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Monday, December 22, 2014

Perceiving Your Workout Intensity, Part 2

Posted by William on September 19, 2012

The tricky part of using the scale is that it asks you to subjectively rate the amount of effort you are expending by estimating how hard you are working overall. That means that you do not concentrate on how out of breath you are, how much your legs hurt, how much you are sweating or any other indicator of effort — you concentrate on all of them together.

How hard do you feel you are working? Of course, if you are working too hard, you may be too out of breath to continue for long. This is best used for true aerobic exercise, where you want to maintain your exercise intensity for 10 or more minutes. The scale is shown below. If you are curious about the numbers, Borg set it up so that it would correspond to the heart rate of a typical 20-year-old individual, if you add a zero to the number. However, to use the scale properly, you ignore any count of heart rate.

7 very, very light
9 very light
11 fairly light
13 somewhat hard
15 hard
17 very hard
19 very, very hard

You pick the number that corresponds to your overall feeling of effort at that time. If you are lying on the couch contemplating your next snack, that is a 6. Now imagine you are running the 400 meters in the Olympics and you feel your arch rival breathing down your neck as you near the finish. That’s a 20. So 6 is total rest and 20 is your maximum effort. The 60 to 90 percent range is 12 to 18, and 70 to 75 percent is 14 or 15. You will start breathing heavier around 13 (somewhat hard) and when you reach 17 (very hard) you are pushing so hard you will not be able to maintain it for long unless you’re in good aerobic condition. (For most runners, 5K-pace is around 18.) If you’re very unconditioned or have medical problems, 10 or 11 may be enough for you. Of course, a beginner running at an RPE of 15 will not be moving nearly as fast as an accomplished runner at 15. If you have a heart rate monitor, it can help you learn faster if you consult it when you feel a certain RPE, and see how you close to that number your heart rate is the next time you are at that RPE.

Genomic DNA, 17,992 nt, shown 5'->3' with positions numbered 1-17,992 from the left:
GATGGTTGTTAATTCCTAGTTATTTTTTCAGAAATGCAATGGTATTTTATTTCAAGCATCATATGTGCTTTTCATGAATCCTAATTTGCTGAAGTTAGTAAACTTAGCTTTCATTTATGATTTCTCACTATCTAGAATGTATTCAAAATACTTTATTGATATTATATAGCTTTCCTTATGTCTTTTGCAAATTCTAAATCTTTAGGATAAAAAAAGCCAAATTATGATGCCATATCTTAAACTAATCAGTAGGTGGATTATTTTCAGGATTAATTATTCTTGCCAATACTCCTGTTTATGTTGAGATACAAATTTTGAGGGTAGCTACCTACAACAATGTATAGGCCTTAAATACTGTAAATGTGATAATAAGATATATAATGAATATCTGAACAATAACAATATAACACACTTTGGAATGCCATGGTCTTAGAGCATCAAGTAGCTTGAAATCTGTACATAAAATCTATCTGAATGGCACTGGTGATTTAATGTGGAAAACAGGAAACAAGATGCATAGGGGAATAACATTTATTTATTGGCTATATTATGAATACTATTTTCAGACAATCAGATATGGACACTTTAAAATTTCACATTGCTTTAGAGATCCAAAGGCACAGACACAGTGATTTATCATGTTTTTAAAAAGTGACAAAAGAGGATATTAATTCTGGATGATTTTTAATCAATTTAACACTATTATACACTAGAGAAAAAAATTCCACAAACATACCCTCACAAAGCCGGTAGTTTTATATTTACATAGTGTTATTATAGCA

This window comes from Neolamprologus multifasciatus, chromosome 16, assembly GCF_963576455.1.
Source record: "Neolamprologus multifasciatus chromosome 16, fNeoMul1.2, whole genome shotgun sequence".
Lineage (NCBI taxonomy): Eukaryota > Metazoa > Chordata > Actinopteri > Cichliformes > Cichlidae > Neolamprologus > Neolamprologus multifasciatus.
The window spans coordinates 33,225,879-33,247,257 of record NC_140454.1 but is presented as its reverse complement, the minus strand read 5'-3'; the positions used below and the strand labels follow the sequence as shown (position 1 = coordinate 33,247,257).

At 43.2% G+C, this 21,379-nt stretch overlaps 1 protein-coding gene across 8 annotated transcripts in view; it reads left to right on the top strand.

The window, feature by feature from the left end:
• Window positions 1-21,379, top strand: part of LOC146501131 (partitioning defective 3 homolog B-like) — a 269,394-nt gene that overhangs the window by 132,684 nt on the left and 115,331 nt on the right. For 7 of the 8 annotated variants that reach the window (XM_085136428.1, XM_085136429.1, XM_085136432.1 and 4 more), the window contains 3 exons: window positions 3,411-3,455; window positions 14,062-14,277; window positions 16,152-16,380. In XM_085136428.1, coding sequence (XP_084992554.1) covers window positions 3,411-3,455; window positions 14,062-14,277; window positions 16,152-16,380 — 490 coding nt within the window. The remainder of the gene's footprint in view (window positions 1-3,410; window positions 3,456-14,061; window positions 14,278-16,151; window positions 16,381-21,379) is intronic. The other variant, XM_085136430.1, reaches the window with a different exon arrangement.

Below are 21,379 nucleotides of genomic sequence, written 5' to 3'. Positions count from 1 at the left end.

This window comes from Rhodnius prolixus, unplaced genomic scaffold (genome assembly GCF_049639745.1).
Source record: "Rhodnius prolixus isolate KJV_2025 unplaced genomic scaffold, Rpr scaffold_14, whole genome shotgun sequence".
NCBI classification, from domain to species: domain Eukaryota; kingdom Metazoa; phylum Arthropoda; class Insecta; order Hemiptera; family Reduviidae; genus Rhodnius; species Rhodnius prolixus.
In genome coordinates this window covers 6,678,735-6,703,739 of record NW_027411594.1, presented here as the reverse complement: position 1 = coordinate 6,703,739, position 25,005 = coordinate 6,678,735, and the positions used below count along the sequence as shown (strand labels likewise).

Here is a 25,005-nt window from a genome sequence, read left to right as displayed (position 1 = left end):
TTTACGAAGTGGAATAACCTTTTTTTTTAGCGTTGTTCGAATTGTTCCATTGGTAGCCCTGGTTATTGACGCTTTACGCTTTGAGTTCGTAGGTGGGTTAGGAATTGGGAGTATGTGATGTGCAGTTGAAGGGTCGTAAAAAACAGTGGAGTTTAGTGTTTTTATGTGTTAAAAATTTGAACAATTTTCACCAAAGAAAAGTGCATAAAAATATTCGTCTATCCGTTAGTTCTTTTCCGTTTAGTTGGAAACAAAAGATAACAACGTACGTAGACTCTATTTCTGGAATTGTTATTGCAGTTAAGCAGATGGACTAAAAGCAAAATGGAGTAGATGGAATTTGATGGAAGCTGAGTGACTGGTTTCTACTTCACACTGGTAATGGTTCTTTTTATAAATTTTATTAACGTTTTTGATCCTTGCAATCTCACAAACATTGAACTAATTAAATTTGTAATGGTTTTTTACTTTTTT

Your heart rate at, say, 14 will be the same as at the next 14, but the actual number is not important. When you aerobic capacity improves, you should be going faster and farther at 14.

Practice with RPE and you may find it an excellent tool for gauging your exercise intensity and planning your workouts. Listen to your body.

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